Auchtermuchty Theatre Group has produced another winner with their excellent production of Whisky Galore, a play by James Scotland, based on the novel by Compton Mackenzie.
Co-directors Barbara and Drew McCanney put the audience in the right mood before the play even began as Lindsay Stark was outside playing his bagpipes as we arrived.
The set was simple and most effective with minimum change necessary to adapt it to different scenes.
Lindsay Petrie, as Duncan Ban, in kilt and Aran sweater, was the narrator and poet who set the scene and led us through the play in a gentle, lilting, Hebridean accent which never faltered.
The play is set in 1943 when World War II has brought rationing to the Hebridean Isles of Protestant Great Toddy and Catholic Little Toddy. The drama opens with Biffer (Peter Thomson), Jockey (Steven Robertson) and Joseph Macroon (Donald Lothian) in the bar, bemoaning the fact that the islands have run out of whisky. Drew McCanney, as Roderick McRurie, is the dejected man behind the bar. All four are totally despondent and despairing but also very funny!
We then are taken to the home of Captain and Mrs Waggett, ably played by Chris Perry and Fiona Hunter. Captain Waggett, of the English Home Guard, feels thwarted by the islanders at every turn (bearing a passing resemblance to Arthur Lowe in Dad’s Army!)
To add to the mix are two couples who want to be married but are meeting parental opposition. Susan Smith is a feisty Peggy, a strong young woman who is determined to make her hapless partner gain her father’s permission – no easy task for Shaun Donley as Sgt Major Odd.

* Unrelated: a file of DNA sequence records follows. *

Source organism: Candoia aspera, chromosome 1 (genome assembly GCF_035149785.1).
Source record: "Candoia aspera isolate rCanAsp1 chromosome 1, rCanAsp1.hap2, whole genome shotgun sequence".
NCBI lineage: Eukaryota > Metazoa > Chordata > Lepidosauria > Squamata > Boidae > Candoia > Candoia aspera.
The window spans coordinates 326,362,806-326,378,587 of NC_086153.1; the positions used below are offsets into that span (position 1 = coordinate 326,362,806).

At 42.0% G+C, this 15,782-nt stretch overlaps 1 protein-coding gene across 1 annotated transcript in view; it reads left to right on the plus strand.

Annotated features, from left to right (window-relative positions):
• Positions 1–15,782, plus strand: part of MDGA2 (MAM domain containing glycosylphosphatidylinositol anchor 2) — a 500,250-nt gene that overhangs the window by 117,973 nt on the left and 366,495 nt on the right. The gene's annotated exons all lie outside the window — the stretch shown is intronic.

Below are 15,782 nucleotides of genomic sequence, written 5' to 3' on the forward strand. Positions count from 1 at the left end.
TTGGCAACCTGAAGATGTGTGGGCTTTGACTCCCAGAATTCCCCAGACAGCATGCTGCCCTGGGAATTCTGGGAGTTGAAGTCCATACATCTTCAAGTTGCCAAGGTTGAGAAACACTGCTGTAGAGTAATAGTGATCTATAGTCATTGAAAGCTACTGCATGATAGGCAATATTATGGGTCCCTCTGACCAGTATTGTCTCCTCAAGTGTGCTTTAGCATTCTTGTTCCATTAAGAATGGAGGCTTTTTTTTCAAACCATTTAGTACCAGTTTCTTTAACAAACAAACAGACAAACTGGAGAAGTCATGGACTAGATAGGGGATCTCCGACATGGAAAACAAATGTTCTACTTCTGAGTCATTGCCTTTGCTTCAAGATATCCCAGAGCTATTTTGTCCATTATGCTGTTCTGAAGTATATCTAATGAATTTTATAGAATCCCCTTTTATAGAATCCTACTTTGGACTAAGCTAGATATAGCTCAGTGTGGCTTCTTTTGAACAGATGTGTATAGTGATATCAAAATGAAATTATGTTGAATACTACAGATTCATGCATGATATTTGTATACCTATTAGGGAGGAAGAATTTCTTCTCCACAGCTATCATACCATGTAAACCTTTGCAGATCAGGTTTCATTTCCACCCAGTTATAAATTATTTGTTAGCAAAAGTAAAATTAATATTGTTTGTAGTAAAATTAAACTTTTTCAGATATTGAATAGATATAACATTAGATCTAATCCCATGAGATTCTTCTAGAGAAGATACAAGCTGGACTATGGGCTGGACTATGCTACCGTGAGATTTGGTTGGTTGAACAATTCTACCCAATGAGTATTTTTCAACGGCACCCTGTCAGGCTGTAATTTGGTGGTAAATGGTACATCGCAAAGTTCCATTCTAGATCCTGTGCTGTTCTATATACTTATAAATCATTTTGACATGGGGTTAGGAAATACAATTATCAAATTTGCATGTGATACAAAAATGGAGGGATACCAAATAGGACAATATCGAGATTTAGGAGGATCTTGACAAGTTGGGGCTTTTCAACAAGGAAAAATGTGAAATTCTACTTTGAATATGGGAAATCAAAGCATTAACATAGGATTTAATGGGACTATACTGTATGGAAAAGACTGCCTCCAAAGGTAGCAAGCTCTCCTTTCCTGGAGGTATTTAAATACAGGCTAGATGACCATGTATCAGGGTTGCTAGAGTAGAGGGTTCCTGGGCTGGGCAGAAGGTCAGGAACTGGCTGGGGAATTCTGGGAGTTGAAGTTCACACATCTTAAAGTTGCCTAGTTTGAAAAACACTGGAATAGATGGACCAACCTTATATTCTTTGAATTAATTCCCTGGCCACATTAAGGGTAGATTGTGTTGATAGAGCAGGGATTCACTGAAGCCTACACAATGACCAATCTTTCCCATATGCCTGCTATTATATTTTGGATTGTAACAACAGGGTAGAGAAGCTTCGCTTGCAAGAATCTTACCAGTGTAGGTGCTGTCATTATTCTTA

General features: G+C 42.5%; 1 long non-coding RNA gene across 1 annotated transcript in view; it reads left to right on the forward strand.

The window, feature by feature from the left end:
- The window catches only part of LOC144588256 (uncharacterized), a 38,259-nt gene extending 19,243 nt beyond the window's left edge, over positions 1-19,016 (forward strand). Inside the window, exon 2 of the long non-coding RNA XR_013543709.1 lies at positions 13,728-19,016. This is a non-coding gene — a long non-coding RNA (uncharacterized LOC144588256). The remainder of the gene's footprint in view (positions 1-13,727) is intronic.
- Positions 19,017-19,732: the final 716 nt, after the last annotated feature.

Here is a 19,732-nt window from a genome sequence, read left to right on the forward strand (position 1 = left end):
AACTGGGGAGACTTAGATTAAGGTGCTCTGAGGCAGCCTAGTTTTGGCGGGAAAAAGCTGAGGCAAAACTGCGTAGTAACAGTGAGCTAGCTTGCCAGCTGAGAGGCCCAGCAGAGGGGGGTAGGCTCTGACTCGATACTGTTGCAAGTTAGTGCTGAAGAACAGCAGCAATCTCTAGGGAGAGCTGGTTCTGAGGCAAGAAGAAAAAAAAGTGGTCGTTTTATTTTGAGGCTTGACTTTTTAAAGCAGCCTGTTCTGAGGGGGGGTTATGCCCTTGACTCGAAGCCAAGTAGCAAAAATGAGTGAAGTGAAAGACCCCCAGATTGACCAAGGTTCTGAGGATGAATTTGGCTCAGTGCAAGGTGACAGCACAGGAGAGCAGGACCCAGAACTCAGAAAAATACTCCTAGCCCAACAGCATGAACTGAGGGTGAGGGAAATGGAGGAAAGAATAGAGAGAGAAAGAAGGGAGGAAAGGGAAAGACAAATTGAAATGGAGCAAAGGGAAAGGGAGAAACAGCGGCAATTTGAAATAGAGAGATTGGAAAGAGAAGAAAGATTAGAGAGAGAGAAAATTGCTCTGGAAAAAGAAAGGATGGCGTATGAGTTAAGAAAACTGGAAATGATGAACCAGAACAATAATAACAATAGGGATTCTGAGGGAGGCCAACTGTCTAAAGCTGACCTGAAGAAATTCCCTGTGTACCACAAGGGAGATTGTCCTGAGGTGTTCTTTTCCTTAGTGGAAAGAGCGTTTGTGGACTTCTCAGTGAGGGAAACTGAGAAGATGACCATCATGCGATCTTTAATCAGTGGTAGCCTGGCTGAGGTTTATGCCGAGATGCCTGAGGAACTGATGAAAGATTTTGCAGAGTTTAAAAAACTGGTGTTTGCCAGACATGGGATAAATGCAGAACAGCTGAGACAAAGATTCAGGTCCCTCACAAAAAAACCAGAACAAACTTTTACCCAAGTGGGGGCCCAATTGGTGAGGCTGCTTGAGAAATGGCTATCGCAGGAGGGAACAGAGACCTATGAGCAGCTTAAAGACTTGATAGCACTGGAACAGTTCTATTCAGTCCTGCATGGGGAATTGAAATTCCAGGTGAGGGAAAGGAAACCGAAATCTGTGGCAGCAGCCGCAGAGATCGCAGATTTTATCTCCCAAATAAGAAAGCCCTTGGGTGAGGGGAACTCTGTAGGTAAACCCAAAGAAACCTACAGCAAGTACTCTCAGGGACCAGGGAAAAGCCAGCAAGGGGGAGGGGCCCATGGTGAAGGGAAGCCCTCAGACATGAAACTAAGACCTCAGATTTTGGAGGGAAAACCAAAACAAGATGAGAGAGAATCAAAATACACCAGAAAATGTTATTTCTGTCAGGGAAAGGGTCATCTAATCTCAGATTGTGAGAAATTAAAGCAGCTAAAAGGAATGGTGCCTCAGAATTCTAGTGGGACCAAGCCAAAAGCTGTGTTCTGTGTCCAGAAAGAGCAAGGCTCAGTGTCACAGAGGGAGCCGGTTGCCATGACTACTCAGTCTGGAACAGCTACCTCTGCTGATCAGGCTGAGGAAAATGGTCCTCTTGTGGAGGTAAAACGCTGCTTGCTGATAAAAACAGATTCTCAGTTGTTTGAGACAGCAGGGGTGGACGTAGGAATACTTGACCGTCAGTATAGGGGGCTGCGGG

The other couple have an even greater problem in the form of Liz Rowley, playing George Campbell’s God fearing, righteous and wrath-filled mother. Lewis Snowden, as George, has an unenviable task trying to persuade her.
Then word of the shipwreck of SS Cabinet Minister, carrying 28,000 cases of whisky, reaches the islands and everything changes as the islanders row out to bring back cases of whisky. Now there is Whisky Galore!
Thanks to the intervention of Brian Imrie, as Father MacAlister, Peggy’s father Joseph gives permission for the wedding.
Lieutenant Boggust (Peter Jellicoe), a spy sent to find those who are stealing the whisky, is outwitted and everyone enjoys the wedding party where an inordinate amount of whisky is consumed and there is dancing to the music of Jim McLaren.
Young George goes home in an inebriated state, giving him the courage to confront his mother. She capitulates and another wedding can be arranged!
The acting throughout the play was of a very high standard and there was a great deal of laughter from the audience who thoroughly enjoyed all the humour and fun.
Mention must also be made of the crew – lighting, sound, set design, set construction and scene changes were all faultless. Props, wardrobe, hair and makeup were true to the times. The prompt was seldom heard.
As usual in Auchtermuchty productions, the front of house team, managed by Sheila Smith, did a first class job – from selling tickets to serving ice cream in the interval.
Well done Auchtermuchty Theatre Group!
We look forward to future productions.